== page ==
20.      As to the argument that the new coefficients are discriminatory in that the coefficient they apply to pensioners is based on a different method from that used for serving officials (for whom the ‘capital method’ continues to apply), the Court of First Instance noted that the situation of a serving official, who is tied to a specific place of employment, and that of a retired official, who is free to settle where he wishes, are not objectively comparable. (5)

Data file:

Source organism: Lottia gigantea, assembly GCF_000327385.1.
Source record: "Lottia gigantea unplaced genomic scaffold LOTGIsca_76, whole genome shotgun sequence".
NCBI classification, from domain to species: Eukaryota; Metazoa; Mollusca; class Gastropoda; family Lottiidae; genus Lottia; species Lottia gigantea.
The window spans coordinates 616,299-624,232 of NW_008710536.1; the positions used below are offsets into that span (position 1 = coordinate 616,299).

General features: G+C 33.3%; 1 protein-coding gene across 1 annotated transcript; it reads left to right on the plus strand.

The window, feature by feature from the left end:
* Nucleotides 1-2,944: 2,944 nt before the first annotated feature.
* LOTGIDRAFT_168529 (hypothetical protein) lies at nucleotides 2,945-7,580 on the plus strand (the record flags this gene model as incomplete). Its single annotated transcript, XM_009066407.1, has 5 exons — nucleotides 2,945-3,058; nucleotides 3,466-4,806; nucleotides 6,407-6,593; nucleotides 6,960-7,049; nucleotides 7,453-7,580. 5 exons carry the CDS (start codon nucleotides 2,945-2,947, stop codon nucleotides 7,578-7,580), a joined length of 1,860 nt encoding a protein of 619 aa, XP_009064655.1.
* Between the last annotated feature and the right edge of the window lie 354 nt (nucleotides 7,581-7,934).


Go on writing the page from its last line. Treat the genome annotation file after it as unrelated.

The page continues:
21.      The Court of First Instance then rejected the argument on which the appellant based his claim of a difference in treatment in relation to pensioners living in Belgium, to whom a correction coefficient calculated on the basis of the cost of living in Brussels, instead of the entire territory of Belgium, continued to be applied, despite the switch to the ‘country method’. The Court of First Instance observed that the rules of the new Staff Regulations on correction coefficients for pensioners make absolutely no reference to Brussels but simply to Belgium. The possible unlawfulness of which the appellant complains concerns not the Staff Regulations but only the practical procedures for implementing those rules. The Court of First Instance also noted that it is in fact the amount of pension paid to former officials resident in Belgium that constitutes the benchmark for applying any correction coefficients for pensioners living in other Member States. Finally, it stated that, in any event, the principle that no person may rely, in support of his claim, on unlawful acts committed in favour of third parties was to be heeded. (6)